In man the main function of the facial nerve is motor, for emotional facial expression. The nerve has, however, four other functions—taste, in the anterior two thirds of the tongue; secretory, for saliva and tears, and deep visceral sensibility, especially of the soft palate.1 The latter functions, which are minor in man, are of great importance in the lower animals for obtaining food. In these animals the facial nerve is well developed, though fishes, amphibia, reptiles and birds are all devoid of emotional facial expression, as if wearing an immobile mask. Their only facial movement is that of closing the eyes.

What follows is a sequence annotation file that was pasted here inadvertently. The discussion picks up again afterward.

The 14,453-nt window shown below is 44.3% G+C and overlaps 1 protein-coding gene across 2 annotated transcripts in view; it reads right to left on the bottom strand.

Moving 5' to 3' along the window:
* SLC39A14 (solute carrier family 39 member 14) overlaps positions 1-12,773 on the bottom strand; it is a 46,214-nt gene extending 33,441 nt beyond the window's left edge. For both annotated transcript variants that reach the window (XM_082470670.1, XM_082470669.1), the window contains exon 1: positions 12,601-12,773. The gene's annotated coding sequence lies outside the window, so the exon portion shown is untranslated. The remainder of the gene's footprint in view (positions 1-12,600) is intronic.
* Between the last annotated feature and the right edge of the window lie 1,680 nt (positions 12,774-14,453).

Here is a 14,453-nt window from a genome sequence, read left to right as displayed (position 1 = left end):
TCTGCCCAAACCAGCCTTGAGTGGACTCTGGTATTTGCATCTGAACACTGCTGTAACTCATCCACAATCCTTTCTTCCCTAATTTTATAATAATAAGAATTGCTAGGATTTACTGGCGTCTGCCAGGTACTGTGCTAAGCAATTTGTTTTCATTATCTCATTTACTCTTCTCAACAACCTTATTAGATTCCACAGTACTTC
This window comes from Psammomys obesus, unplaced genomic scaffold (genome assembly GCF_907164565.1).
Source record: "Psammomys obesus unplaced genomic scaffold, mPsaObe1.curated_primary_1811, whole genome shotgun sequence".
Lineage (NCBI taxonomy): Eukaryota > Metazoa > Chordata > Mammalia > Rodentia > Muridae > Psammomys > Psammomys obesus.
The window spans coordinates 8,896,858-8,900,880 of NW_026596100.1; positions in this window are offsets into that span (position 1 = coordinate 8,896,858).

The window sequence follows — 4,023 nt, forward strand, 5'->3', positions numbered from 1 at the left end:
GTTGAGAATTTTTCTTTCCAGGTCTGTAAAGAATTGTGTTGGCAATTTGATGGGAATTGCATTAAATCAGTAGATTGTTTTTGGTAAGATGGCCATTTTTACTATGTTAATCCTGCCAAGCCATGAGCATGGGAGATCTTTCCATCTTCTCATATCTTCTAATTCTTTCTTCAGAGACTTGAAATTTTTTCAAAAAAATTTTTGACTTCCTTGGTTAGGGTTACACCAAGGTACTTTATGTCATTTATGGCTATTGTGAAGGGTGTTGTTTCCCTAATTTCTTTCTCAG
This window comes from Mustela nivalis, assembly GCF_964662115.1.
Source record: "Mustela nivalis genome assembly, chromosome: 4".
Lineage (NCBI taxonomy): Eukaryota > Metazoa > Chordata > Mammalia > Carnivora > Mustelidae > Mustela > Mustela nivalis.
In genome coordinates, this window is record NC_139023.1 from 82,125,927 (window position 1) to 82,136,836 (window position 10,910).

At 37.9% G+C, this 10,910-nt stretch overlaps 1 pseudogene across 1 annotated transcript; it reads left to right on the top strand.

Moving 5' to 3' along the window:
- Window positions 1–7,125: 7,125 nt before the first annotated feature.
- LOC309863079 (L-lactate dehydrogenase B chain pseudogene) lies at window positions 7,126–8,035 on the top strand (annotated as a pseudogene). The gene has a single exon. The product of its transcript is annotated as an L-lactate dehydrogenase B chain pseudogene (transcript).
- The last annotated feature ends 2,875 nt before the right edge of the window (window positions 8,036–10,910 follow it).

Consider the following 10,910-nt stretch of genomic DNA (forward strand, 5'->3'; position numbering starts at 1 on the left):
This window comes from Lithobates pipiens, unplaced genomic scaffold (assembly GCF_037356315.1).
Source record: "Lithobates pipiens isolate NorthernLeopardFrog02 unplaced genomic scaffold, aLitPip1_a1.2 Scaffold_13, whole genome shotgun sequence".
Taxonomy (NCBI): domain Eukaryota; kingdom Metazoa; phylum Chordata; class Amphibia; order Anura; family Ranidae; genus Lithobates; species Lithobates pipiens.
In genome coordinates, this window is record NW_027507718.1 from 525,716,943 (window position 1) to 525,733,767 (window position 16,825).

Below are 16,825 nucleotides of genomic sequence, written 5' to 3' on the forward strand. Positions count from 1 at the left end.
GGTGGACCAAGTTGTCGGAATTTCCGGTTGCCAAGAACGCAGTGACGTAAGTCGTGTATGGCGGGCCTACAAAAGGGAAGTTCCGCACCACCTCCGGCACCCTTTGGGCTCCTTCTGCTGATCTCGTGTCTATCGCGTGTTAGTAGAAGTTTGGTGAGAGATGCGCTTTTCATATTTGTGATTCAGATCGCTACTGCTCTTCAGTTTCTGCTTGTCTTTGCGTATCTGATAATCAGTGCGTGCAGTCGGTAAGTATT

Facial movement developed in the mammalia and especially in the primates. In man the motor function has developed to overwhelming importance. By facial emotional expression ideas are conveyed in a universal language. Man illustrates speech and moods and uses expression as a means of communication. It orients the listener,
STERLING BUNNELL. SURGICAL REPAIR OF THE FACIAL NERVE. Arch Otolaryngol. 1937;25(3):235–259. doi:10.1001/archotol.1937.00650010273001